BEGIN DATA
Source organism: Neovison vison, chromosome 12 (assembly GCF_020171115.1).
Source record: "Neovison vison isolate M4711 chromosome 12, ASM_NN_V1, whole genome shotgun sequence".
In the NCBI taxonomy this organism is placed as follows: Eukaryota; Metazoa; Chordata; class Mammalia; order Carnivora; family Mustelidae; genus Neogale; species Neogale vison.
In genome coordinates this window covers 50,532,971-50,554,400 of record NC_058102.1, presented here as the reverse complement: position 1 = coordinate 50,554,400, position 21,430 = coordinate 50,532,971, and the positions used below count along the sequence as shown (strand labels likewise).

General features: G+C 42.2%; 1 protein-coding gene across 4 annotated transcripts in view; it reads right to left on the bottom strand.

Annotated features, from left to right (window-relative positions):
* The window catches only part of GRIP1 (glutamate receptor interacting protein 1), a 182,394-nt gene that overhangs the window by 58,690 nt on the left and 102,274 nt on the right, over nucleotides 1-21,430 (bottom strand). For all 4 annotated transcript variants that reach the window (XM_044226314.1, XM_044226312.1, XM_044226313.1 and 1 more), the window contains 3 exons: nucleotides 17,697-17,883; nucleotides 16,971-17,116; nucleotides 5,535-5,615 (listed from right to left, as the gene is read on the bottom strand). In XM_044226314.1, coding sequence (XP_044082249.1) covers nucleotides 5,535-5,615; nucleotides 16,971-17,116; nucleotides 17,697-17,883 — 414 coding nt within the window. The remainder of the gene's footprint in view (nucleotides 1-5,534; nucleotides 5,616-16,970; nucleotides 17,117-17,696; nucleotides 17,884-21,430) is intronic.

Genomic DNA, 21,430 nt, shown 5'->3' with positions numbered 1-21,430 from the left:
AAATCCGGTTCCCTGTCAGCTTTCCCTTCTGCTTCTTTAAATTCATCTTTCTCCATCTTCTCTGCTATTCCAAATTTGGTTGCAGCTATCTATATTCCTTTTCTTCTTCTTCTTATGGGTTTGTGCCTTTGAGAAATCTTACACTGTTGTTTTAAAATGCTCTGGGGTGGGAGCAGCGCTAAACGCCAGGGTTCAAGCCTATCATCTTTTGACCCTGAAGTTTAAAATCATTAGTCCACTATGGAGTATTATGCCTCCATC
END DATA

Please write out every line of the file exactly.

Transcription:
Source organism: Neovison vison, chromosome 12 (assembly GCF_020171115.1).
Source record: "Neovison vison isolate M4711 chromosome 12, ASM_NN_V1, whole genome shotgun sequence".
In the NCBI taxonomy this organism is placed as follows: Eukaryota; Metazoa; Chordata; class Mammalia; order Carnivora; family Mustelidae; genus Neogale; species Neogale vison.
In genome coordinates this window covers 50,532,971-50,554,400 of record NC_058102.1, presented here as the reverse complement: position 1 = coordinate 50,554,400, position 21,430 = coordinate 50,532,971, and the positions used below count along the sequence as shown (strand labels likewise).

General features: G+C 42.2%; 1 protein-coding gene across 4 annotated transcripts in view; it reads right to left on the bottom strand.

Annotated features, from left to right (window-relative positions):
* The window catches only part of GRIP1 (glutamate receptor interacting protein 1), a 182,394-nt gene that overhangs the window by 58,690 nt on the left and 102,274 nt on the right, over nucleotides 1-21,430 (bottom strand). For all 4 annotated transcript variants that reach the window (XM_044226314.1, XM_044226312.1, XM_044226313.1 and 1 more), the window contains 3 exons: nucleotides 17,697-17,883; nucleotides 16,971-17,116; nucleotides 5,535-5,615 (listed from right to left, as the gene is read on the bottom strand). In XM_044226314.1, coding sequence (XP_044082249.1) covers nucleotides 5,535-5,615; nucleotides 16,971-17,116; nucleotides 17,697-17,883 — 414 coding nt within the window. The remainder of the gene's footprint in view (nucleotides 1-5,534; nucleotides 5,616-16,970; nucleotides 17,117-17,696; nucleotides 17,884-21,430) is intronic.

Genomic DNA, 21,430 nt, shown 5'->3' with positions numbered 1-21,430 from the left:
AAATCCGGTTCCCTGTCAGCTTTCCCTTCTGCTTCTTTAAATTCATCTTTCTCCATCTTCTCTGCTATTCCAAATTTGGTTGCAGCTATCTATATTCCTTTTCTTCTTCTTCTTATGGGTTTGTGCCTTTGAGAAATCTTACACTGTTGTTTTAAAATGCTCTGGGGTGGGAGCAGCGCTAAACGCCAGGGTTCAAGCCTATCATCTTTTGACCCTGAAGTTTAAAATCATTAGTCCACTATGGAGTATTATGCCTCCATC